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Setback in vaccine trial, another oil warning, and a raft of corporate news.

Halted

Johnson & Johnson halted clinical trials of its Covid-19 vaccine after a participant fell ill. AstraZeneca Plc ran into a similar problem last month, before restarting in most countries except for the U.S. While late-stage trial halts are not unusual, pressure to find a vaccine means they will gain much more attention. Hopes of a vaccine by election day have been all but dashed as Food and Drug Administration safety measures extend the timeline for approval. There remains little sign that the outbreak is under control in Europe or the U.S. 

Peak oil 

The Paris-based International Energy Agency said that the pandemic will have a permanent effect on global oil demand. In its latest report, it predicts that consumption of crude will plateau around 2030, but at a lower level than previously forecast. The agency also said that achieving net-zero greenhouse gas emissions by 2050 would be a mammoth task for governments and policymakers. OPEC publishes its monthly report later today, and the CEOs of some of the world's biggest oil producers speak at the Energy Intelligence Forum today. 

Earnings, Apple

Bank earnings season kicks off today with JPMorgan Chase & Co. and Citigroup Inc. reporting results before the bell. Analysts will be watching for how much lenders are setting aside for loan losses, with estimates compiled by Bloomberg suggesting U.S. banks will add about $10 billion to provisions. Apple Inc. is holding an event later at which the company will launch a range of 5G iPhones. While Apple is far from the first phonemaker to include 5G compatibility in its products, many networks in the U.S. have yet to roll out the technology in a way that supports consistently higher data speeds.  

Markets mixed

Global equities are little changed as investors digest the setback in a vaccine trial and await the start of Wall Street earnings season. Overnight the MSCI Asia Pacific Index gained 0.2% while Japan's Topix index closed 0.3% higher. In Europe, the Stoxx 600 Index was 0.2% lower at 5:50 a.m. Eastern Time with defensive stocks among the best performers. S&P 500 futures pointed to little change at the open, the 10-year Treasury yield was at 0.757% and gold was slightly lower. 

Coming up...

U.S. inflation data for September at 8:30 a.m. is expected to show a 0.2% increase in prices from August. The IMF publishes its World Economic Outlook. Richmond Fed President Thomas Barkin and San Francisco Fed President Mary Daly speak later. Democrat lawmakers get their chance to question Supreme Court nominee Amy Coney Barrett. President Donald Trump speaks at a rally in Pennsylvania. As well as the big banks, Johnson & Johnson, BlackRock Inc. and Delta Air Lines Inc. report earnings.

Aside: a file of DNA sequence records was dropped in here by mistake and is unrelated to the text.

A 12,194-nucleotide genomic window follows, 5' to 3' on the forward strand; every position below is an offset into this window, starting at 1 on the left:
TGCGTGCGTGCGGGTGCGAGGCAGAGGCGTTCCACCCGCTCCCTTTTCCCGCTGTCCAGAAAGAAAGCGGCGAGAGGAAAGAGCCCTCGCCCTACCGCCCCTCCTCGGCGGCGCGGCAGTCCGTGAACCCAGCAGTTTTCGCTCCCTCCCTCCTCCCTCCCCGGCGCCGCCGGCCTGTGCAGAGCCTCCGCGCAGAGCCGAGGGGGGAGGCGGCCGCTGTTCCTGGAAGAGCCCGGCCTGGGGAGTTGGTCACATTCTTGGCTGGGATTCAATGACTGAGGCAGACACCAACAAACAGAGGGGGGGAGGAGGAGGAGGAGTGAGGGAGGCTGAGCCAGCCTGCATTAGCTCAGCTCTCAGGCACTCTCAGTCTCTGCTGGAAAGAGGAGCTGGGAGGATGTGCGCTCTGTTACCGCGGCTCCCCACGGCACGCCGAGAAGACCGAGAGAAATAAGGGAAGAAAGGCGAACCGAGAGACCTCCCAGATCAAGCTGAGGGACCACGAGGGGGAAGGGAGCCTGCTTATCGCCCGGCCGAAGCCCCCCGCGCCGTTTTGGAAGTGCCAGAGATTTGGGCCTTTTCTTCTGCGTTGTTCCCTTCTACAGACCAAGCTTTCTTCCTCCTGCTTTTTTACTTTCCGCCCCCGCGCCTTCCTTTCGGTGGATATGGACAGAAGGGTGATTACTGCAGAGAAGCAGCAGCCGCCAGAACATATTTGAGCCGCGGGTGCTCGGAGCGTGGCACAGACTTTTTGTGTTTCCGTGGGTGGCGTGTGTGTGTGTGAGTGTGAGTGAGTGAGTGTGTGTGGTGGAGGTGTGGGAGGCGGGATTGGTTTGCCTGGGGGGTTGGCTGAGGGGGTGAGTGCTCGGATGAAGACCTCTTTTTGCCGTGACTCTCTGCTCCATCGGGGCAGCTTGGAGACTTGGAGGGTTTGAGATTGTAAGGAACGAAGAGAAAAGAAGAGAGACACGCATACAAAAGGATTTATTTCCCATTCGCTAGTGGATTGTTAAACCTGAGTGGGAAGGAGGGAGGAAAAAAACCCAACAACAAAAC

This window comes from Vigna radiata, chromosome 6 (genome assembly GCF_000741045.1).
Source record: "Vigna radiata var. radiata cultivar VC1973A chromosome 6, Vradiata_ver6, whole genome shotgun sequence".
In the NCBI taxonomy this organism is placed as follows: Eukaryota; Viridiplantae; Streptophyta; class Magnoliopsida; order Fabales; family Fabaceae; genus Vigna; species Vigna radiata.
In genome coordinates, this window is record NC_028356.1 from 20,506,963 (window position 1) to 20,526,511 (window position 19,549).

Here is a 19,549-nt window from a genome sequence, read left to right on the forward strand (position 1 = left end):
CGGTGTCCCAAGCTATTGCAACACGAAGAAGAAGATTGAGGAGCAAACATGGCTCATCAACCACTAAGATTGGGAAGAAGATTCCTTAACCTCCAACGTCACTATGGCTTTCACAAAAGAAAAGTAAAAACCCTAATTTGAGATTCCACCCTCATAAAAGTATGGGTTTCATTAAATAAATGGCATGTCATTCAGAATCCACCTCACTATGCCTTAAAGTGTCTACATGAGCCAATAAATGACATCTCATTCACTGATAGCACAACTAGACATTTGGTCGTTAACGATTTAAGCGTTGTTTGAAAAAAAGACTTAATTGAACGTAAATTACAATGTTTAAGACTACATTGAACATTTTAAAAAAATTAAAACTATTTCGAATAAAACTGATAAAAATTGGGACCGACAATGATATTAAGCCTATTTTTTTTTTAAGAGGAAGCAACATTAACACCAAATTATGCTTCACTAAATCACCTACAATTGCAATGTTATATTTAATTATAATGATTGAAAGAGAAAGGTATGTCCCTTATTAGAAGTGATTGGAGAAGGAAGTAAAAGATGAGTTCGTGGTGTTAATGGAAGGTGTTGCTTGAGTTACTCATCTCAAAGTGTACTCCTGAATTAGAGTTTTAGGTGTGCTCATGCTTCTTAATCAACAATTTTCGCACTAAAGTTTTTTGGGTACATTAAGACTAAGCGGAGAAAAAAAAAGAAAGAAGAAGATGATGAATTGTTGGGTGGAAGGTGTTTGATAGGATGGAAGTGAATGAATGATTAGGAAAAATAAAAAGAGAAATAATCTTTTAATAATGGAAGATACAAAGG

What we've been reading

This is what's caught our eye over the past 24 hours. 

And finally, here's what Joe's interested in this morning

In this space, I write a lot about fiscal policy, and the question of whether in the post-crisis world, governments will use their ability to spend more aggressively in stabilizing the economy. There are lots of good reasons to think this might become more of a thing, as my colleague Alaa Shahine discusses here. Central banks have set rates around zero throughout the developed world, and while they may still have tools at their disposal, their efficacy is questioned. Furthermore, we've seen that governments have the ability to run historically large deficits, reviving consumption without creating high levels of inflation during this crisis -- offering a sort of proof of concept of what fiscal policy can achieve. And then beyond that the intellectual landscape is changing. MMT is shifting the public debate, helping to remove deficit-phobia. Mainstream economists have been talking more about the potential for government spending for awhile now. Even the IMF is exhorting government to spend more.

Photographer: Weisenthal, Joe

Photographer: Weisenthal, Joe


But for all the hype, we're still far away from some elegant handoff from monetary authorities to fiscal ones. Take the U.S. The CARES Act proved to be incredibly effective and beneficial, and yet stimulus talks have gone nowhere since then. The expanded benefits to the unemployed got taken away, and fairly few people in D.C. seem to feel much urgency to get them going again. Earlier this month, U.K. Chancellor Rishi Sunak talked up the importance of making hard choices to get borrowing under control. The EU, which has perhaps made the most impressive strides in terms of activating its ability to spend, has had challenges getting its recovery fund going

The fight over the U.S. stimulus is instructive. In theory, there's a wide swathe of politicians who would be inclined to spend more money right now. In practice, there's a high degree of mistrust, fear about giving the other side a "win" so close to an election, and concerns over which constituencies actually get the money. For Republicans, the idea of spending money to shore up the finances of "blue state" local governments is politically toxic.

And therein lies the real issue. The distributional politics of fiscal policy are overt. You can see it in the law. Someone gets more money. Someone gets less. This is what politicians are elected to fight about. Monetary policy has its own embedded distributional politics (you can listen to PIMCO's Paul McCulley on that) but it's in the background. It's slower moving over time. Even if a more robust policy transition takes place, it's hard to imagine there won't be ongoing disputes and tension about who's getting the checks and who isn't.

Joe Weisenthal is an editor at Bloomberg.

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